Many exciting approaches are blossoming to tackle facets of tech emergence and related concepts. To give the flavor, two conferences held in Leiden, The Netherlands, in September 2018, touched on many pertinent aspects, including:
- Global Tech Mining (GTM) Conference – theoretical roots of emergence (Burmaoglu et al.), visualizing cross-topic keyword aggregation (Li), detecting hotspots (Li et al.), technological convergence as antecedent of speciation (Caferoglu and Moehrle), science-technology interactions (Winnink; Qi et al.), determining technology fronts (Garechana et al.), network analyses re: technological evolution (Boelman et al.), crowdfunding text mining of consumer oriented innovations (Boye et al.), and evaluating tech emergence (Burmaoglu and Saritas)
- Science & Technology Indicators (STI) Conference – measuring scientific novelty, as tagged by initial journal co-citations (Mairesse and Pezzoni; Carayol et al.); applying stochastic citation time series analyses to measure topical emergence (Förster et al.); and emerging technology forecasting (Garechana et al.)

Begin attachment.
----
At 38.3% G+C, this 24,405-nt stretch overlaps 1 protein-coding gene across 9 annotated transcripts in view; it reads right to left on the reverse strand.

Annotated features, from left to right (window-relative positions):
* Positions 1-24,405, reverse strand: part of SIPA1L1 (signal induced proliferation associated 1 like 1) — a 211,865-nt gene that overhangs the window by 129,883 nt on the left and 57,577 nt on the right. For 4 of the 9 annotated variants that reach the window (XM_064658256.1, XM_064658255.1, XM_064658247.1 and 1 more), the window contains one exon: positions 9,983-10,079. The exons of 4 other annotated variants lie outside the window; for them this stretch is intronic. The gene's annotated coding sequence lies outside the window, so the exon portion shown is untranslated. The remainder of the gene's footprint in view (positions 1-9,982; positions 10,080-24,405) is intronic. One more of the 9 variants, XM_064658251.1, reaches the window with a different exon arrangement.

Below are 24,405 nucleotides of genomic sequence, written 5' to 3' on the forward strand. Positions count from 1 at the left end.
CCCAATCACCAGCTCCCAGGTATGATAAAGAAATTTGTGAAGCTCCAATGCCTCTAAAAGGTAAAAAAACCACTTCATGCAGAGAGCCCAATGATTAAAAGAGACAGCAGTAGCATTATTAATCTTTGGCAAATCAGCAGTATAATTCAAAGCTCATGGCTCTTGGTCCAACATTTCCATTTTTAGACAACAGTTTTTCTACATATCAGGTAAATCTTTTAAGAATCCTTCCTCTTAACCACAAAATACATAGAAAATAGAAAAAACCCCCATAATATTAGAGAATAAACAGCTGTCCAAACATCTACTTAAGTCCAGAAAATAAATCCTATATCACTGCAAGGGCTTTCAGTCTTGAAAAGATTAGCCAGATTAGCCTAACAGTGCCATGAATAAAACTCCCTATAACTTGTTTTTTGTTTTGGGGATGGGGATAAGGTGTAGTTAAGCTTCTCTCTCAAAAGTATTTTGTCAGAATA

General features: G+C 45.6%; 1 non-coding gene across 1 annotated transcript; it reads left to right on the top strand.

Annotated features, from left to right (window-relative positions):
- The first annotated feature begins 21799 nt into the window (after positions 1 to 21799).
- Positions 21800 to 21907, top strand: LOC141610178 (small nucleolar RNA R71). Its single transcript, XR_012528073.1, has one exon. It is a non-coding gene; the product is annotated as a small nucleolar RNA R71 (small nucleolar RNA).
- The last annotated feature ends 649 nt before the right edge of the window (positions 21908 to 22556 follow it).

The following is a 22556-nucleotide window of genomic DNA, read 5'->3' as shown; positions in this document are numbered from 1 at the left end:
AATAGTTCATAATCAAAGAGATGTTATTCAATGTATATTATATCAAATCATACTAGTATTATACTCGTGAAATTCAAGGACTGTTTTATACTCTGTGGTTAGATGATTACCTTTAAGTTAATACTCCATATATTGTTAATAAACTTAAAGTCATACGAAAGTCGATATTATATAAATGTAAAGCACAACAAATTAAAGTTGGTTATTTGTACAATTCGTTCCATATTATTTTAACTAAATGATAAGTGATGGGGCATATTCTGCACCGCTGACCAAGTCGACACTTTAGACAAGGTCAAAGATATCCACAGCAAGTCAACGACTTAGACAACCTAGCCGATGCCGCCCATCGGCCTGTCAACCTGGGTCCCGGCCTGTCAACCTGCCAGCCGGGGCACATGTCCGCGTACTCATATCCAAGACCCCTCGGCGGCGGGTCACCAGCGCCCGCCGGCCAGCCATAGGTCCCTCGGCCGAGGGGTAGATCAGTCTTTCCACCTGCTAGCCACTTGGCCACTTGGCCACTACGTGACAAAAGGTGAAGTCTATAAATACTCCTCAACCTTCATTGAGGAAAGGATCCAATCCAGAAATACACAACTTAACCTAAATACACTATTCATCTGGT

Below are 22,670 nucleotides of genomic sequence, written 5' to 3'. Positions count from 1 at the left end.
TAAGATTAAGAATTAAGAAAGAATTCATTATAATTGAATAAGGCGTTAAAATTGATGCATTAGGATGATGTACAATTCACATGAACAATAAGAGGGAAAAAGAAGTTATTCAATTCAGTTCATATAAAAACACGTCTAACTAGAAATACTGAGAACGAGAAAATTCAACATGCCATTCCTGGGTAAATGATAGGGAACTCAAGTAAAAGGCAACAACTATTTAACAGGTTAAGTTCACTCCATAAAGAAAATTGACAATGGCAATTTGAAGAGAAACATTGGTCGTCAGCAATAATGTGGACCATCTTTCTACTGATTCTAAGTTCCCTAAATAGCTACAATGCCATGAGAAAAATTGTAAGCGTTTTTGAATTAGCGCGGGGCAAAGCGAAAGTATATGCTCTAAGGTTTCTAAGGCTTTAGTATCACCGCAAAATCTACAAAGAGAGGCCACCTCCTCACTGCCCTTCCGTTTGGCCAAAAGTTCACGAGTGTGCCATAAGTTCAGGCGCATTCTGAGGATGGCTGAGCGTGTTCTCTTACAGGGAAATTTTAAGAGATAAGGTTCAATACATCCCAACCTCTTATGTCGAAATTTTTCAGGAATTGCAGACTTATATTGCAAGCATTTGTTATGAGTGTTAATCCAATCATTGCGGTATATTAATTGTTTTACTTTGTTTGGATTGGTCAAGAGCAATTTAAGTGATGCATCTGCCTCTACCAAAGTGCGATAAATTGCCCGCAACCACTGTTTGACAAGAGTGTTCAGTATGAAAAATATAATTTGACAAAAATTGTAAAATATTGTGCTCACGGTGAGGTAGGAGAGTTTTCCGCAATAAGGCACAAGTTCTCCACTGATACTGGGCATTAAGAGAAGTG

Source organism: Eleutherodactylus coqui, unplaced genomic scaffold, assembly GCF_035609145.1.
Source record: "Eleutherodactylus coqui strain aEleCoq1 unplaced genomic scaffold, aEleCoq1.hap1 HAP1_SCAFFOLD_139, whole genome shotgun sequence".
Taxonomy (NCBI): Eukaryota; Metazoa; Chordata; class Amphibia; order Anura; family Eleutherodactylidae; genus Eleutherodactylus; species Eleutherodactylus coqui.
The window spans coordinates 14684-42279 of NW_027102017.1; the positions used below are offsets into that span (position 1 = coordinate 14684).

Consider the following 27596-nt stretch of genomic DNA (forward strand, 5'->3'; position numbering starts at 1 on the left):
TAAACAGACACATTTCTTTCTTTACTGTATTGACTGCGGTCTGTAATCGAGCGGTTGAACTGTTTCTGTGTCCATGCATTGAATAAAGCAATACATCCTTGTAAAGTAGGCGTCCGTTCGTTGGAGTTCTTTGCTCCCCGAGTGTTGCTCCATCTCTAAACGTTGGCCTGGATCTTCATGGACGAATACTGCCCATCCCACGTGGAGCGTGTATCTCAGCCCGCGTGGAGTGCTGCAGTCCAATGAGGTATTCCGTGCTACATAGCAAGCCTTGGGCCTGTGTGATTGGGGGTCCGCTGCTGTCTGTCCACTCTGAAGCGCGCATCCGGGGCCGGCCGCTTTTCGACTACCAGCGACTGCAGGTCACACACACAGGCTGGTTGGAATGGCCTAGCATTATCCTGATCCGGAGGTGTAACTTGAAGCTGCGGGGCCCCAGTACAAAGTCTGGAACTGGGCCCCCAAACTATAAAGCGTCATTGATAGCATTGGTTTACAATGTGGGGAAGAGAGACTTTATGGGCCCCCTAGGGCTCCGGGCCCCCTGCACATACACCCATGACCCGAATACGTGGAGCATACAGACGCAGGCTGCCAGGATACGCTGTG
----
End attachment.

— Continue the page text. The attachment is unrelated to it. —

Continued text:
The scope of measuring tech emergence touches on choices concerning:
- what scale?
- what data?
- what analytical approaches?
- what outputs, toward what ends?
An essential scale choice presents between “macro” – i.e., which research domains are ascending? — and “micro” — within a domain, what topics are accelerating? Data possibilities range widely – e.g., R&D publication abstracts, patent full texts, altmetrics, combining with auxiliary sources (Wikipedia), etc. Approaches include various types of text mining, bibliographic coupling (of cited topics, journals, fields, authors), social network analyses, etc. Choice of approach affects what parts of the data one treats (various topical text fields, keywords, authors/affiliations, journals, citations). End targets diverge too — one could imagine measuring emergence to study scientific evolution; offer individual science or technology or innovation indicators; contribute to composite indicators (e.g., dashboards) for science policy or technology management; provide competitive technical intelligence by identifying key players in particular frontier topics; and so on. These measures share a common thread of empirical analyses, but also offer potential value in tapping experts’ knowledge.
We see rich synergies among analyses treating these different facets of tech emergence. BUT, we also confront practicalities in arranging a fun, learning experience without undue burden on participants or contest administrators. We thus adopt this 2-part approach:
- A tightly delimited “contest” (some might call it a game)
- A “Measuring Tech Emergence” “conference” track at the 9th Global TechMining Conference consisting of “contest” and “non-contest” (i.e. approaches outside contest constraints) submissions.